In addition, patients were asked to rate each of the 24 items of the Post-Traumatic Stress Disorder-Self Rating Scale (PTSD-SS) (17), ranging from 1 to 5 representing an increasing trend of severity. A total of less than 50 indicates a normal psychological condition, 50–59 represents mild abnormal symptoms, and 60 or above indicates moderate to severe abnormal symptoms.

Identification of rehabilitation needs

Based on the results of physical, functional and psychological assessments, and taking into account each patient’s living and environmental conditions, together with the treatments that they had received during their hospitalization, the rehabilitation needs of the patients, including their physical, psychosocial and community needs, were identified and recommendations made. Traditional Chinese rehabilitation techniques, such as acupuncture and Tui-Na, were also included in the list of interventions. Data were processed using IBM SPSS Statistic 20 and the results reported in a descriptive manner.

RESULTS

Demographic data

A total of 143 patients from 3 regional hospitals (West China Hospital (WC) = 104, Bayi Hospital (BY) = 19 and Chengdu No. 2 Hospital (C2) = 20) (80 males, 63 females) were recruited and assessed, all within 3 months of the earthquake. Their ages ranged from 6 to 87 years, with a mean age of 41.4 (standard deviation (SD) 20.2) years. The demographic characteristics of the patients are shown in Table I. Most participants were adults (76.2%) and the majority were farmers (40.6%). Approximately 40% of patients had primary education or below, while 13.3% had higher college education or above. Most survivors reported that their financial support came from personal income or savings (54.6%) or through family support (32.2%). Most patients were married (69.9%) and lived with their families (76.2%).

Table I. Participants’ demographic data

Mean (SD)

n (%)

Age

41.4 (20.2)

< 18 years

15 (10.5)

18–64 years

109 (76.2)

≥ 65 years

18 (12.6)

Unknown

1 (0.7)

Gender

Male

80 (55.9)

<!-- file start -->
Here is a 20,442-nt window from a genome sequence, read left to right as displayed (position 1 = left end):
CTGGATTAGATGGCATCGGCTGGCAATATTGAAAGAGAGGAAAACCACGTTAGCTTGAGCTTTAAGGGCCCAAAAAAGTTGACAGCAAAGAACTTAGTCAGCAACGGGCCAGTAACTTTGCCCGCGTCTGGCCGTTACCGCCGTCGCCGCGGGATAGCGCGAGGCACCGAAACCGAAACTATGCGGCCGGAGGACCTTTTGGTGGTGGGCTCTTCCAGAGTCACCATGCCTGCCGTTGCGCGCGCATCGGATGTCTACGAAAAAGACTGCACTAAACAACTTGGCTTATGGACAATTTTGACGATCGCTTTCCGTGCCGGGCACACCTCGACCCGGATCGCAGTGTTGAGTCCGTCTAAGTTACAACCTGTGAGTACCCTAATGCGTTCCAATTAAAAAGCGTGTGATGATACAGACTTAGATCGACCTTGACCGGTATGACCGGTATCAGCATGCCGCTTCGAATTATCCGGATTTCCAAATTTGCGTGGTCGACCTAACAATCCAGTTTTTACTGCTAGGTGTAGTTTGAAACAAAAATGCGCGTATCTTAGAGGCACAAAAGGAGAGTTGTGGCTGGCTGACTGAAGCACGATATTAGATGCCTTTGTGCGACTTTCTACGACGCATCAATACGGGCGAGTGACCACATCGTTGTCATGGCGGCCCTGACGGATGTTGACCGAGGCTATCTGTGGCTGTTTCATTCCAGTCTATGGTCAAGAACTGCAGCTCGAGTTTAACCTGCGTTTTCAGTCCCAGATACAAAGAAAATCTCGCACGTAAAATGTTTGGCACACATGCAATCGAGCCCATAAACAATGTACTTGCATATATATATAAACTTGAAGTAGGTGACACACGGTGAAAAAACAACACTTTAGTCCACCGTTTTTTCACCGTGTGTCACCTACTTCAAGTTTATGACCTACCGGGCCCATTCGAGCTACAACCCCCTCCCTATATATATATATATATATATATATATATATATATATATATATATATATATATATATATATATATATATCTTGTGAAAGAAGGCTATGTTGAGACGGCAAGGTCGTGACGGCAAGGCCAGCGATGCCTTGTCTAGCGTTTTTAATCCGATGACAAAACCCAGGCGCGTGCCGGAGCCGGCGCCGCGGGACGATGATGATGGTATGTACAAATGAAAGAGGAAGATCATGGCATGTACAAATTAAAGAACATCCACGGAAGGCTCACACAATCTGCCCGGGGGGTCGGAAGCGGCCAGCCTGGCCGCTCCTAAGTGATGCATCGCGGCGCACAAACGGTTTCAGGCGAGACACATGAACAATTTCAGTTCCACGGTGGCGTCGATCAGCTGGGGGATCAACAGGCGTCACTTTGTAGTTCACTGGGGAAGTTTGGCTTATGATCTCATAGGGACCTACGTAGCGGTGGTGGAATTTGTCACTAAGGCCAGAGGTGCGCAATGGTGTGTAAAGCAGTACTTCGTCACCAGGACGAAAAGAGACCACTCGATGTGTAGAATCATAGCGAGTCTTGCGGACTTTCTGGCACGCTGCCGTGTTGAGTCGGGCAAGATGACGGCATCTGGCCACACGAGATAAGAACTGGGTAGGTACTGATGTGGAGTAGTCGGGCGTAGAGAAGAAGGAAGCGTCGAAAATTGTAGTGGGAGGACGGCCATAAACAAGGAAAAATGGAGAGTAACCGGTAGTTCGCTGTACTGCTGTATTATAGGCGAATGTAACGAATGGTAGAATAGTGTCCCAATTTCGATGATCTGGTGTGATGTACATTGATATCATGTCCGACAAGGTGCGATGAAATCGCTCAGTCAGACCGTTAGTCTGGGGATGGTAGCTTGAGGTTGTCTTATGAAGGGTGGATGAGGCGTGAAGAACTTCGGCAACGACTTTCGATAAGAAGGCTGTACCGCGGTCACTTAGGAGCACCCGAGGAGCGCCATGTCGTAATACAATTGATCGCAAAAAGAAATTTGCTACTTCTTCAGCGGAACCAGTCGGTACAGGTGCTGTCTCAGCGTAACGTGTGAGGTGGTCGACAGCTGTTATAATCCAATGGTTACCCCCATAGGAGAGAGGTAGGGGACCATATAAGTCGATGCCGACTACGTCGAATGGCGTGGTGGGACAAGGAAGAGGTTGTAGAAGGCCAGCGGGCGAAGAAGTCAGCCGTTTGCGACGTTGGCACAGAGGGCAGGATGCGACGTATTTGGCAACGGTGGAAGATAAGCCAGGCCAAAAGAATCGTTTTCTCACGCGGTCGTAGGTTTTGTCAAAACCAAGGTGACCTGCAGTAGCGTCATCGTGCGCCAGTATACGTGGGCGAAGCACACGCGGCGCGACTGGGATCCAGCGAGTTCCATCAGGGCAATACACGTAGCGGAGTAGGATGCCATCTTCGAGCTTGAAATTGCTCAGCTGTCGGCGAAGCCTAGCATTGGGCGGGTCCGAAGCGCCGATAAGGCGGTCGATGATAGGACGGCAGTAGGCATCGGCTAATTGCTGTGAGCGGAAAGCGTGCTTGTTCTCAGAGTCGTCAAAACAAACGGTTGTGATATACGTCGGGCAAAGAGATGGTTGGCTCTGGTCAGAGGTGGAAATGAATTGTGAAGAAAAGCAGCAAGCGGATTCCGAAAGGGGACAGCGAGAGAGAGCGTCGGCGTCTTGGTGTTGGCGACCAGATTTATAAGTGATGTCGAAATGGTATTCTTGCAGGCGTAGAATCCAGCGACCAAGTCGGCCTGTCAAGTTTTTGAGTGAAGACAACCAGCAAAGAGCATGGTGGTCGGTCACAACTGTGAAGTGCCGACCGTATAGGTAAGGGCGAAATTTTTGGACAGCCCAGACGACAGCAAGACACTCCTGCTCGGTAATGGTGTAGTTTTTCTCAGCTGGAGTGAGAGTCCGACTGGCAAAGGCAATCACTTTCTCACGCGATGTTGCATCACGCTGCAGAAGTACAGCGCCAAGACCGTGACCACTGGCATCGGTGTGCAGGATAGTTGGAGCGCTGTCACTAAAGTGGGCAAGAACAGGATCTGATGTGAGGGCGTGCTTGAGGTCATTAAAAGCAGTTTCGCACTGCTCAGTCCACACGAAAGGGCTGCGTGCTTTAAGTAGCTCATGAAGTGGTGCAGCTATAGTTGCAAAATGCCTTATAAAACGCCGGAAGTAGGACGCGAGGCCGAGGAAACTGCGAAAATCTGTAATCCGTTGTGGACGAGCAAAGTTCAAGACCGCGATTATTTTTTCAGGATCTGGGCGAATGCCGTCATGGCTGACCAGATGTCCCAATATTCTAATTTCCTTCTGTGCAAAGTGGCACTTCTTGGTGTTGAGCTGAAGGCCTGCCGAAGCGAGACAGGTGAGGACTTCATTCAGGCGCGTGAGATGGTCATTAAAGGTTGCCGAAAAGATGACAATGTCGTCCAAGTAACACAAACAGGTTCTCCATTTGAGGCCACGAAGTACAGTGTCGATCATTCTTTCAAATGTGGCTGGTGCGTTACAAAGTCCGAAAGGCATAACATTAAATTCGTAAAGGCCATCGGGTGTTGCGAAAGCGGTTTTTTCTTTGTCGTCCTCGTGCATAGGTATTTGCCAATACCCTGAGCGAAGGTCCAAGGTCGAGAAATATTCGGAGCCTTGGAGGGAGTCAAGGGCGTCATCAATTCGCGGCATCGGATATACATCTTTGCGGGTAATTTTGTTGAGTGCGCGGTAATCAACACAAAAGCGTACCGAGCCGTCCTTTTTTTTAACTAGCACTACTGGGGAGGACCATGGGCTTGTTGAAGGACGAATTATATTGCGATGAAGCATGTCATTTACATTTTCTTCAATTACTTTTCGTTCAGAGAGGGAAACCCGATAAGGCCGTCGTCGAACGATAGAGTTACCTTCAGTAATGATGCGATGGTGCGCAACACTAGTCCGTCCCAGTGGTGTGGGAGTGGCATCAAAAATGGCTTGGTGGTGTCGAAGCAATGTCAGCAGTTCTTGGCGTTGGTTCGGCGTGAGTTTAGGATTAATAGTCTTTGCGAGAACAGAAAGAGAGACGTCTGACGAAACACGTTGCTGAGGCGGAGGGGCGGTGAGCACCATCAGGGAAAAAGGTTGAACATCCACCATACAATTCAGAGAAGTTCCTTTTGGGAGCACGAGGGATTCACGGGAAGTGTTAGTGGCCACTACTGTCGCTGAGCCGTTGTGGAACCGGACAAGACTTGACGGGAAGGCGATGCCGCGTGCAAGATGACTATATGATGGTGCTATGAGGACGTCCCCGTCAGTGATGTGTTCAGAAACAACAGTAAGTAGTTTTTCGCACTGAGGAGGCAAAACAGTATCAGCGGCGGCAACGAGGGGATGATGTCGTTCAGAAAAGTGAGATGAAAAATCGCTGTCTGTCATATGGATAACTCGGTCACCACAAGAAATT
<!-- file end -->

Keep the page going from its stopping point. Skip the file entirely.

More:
Female

63 (44.1)

Occupation

Worker

18 (12.6)

Farmer

58 (40.6)

Student

23 (16.1)

Retired

6 (4.2)

Other

37 (25.9)

Unknown

1 (0.7)

Education level

Below primary or primary school

57 (39.9)

Secondary school

41 (28.7)

High school

20 (14.0)

College or above

19 (13.3)

Unknown

6 (4.2)

Financial resources

Personal income or savings

78 (54.6)

Family support

46 (32.2)

Social allowance

7 (4.9)

No resources

3 (2.1)

Unknown

9 (6.3)

Marital status

Single

42 (29.4)

Married

100 (69.9)

Widowed

1 (0.7)

Living condition

Independent

11 (7.7)

With family

109 (76.2)

Living environment

Table II describes the living conditions and environmental barriers faced by survivors. The majority lived in apartments (53.8%), mostly without a lift (74.1%), while 25.9% lived in houses and 2 patients lived in a portable dwelling. Nine patients (6%) reported that their home was no longer safe to live in due to severe damage by the earthquake, and another 9 patients (6%) reported that their housing facility had collapsed during the earthquake. Only a small percentage (7.7%) of survivors reported that they lived in a barrier-free environment, which was accessible to people with physical disabilities. Factors related to environmental barriers, such as the availability of a lift, accessibility, and types of flooring, toilet, and bathroom, were also surveyed (Table II).